The combination of modern electronics, effective ECM, lethal weaponry and its ability to conduct dispersed operations, with a low logistical footprint, would facilitate the early integration of the Gripen into the Ukrainian Air Force.
The Royal United Services Institute for Defence and Security Studies (RUSI), an influential think tank specializing in Defense and Security, advises that to support Ukraine in this new stage of the conflict, in which Russian forces are retreating to consolidate their defensive positions, it is necessary to rapidly equip its Air Force with Western fighters that can counter the superiority of the Su-35 and MiG-31, while being able to operate regularly outside of air bases and having a relatively low logistical requirements. Under these conditions, the small but lethal Swedish Saab Gripen fighter is seen as the ideal candidate.
According to RUSI’s analysis, Russian pilots have been cautious throughout the war, so even a small number of Western fighters could have a significant deterrent effect.
The decision to supply a Western fighter would be inherently influenced, and most likely ultimately decided, by political factors. In the long run, U.S.-supplied aircraft are likely to form a large part of the inventory of the future Ukrainian Air Force due to political, industrial, and financial considerations.
However, Ukrainian air bases remain at high risk of Russian missile or loitering munitions attacks. The long, high-quality runways and large hangars with extensive ground support equipment required to operate most U.S. fighters would be difficult to build without being observed and hit.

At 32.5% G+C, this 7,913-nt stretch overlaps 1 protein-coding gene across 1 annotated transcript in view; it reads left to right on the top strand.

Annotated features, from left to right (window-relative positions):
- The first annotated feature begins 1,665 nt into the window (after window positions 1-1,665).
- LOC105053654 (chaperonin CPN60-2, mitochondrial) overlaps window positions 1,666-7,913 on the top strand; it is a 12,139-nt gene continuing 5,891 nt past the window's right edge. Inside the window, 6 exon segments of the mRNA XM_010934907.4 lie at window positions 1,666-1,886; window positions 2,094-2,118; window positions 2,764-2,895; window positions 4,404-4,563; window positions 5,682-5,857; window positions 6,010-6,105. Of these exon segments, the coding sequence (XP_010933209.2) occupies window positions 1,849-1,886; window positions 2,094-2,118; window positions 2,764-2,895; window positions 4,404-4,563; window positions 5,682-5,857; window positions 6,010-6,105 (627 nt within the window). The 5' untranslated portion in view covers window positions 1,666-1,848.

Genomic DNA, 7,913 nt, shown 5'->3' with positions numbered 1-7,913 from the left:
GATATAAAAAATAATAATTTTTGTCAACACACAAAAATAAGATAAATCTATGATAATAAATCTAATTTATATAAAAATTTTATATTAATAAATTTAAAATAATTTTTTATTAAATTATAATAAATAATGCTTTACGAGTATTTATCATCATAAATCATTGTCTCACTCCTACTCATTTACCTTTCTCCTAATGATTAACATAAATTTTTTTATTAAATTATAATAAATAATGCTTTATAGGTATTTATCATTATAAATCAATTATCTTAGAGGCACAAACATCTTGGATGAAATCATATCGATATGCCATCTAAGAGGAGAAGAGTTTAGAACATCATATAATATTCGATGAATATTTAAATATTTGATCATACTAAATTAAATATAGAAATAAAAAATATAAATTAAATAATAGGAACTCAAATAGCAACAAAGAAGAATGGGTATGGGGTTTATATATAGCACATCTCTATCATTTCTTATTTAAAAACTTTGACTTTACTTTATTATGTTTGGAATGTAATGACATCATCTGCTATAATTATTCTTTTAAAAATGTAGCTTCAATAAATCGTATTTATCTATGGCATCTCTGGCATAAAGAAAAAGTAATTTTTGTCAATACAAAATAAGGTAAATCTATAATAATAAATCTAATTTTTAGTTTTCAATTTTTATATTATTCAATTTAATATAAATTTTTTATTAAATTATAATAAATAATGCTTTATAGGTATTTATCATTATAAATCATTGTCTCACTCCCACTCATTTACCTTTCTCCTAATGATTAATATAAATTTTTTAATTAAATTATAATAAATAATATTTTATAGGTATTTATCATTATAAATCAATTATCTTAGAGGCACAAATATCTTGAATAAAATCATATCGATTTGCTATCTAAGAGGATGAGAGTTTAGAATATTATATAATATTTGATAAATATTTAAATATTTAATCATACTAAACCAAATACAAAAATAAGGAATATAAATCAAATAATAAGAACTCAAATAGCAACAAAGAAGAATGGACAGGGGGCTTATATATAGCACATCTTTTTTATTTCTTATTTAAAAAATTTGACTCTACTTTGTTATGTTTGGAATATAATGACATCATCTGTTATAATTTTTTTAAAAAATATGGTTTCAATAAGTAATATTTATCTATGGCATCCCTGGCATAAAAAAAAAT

That is why in the short to medium term, Western fighter aircraft delivered to Ukraine must be capable of dispersed operations, using mobile maintenance crews and small support teams, and flying from relatively hard runways, to avoid being neutralized by Russian long-range strikes.
Engineered for this type of warfare
The Swedish Saab Gripen C/D is by far the most suitable candidate in terms of meeting these operational requirements. It was designed from the outset for ease of maintenance, and can be refuelled, re-armed and given basic maintenance by teams of just six ground crew using two vehicles on small airbases or highways, even in the harsh conditions of the northern winter. Moreover, only one of each crew needs to be a highly trained maintainer; the rest can be conscripts or even troops.
Conceptually, the Swedish Air Force has always emphasised low-level air superiority tactics from dispersed bases, in a similar manner to how the Ukrainian Air Force currently operates, and so the Gripen was designed with ground support equipment and maintenance requirements compatible with that approach.
The Gripen C/D’s electronic warfare suite is also specifically optimized to counter Russian fighter and SAM radars. Other factors that make the Gripen particularly suited to Ukrainian operational needs is that it can fire the very long-range European MBDA Meteor missile, which, thanks to its ramjet propulsion design, is less affected by being launched from low altitude and low subsonic speed than traditional rocket-powered missiles such as the R-27 or the AIM-120 AMRAAM.
The latter is particularly important to counter the supremacy shown by Su-35S and MiG-31BM fighters, operating from high altitudes, where they proved always effective and lethal against Ukrainian aircraft, thanks to their powerful radars and air-to-air missiles, in beyond visual range (BVR) engagements.
Finally, it should be remembered that the Gripen C/D are very effective multirole fighters, being able to use various reconnaissance, electronic warfare or target designation pods, as well as a wide assortment of air-to-ground and anti-ship smart munitions, covering with a single aircraft model, the entire spectrum of missions required in modern air warfare.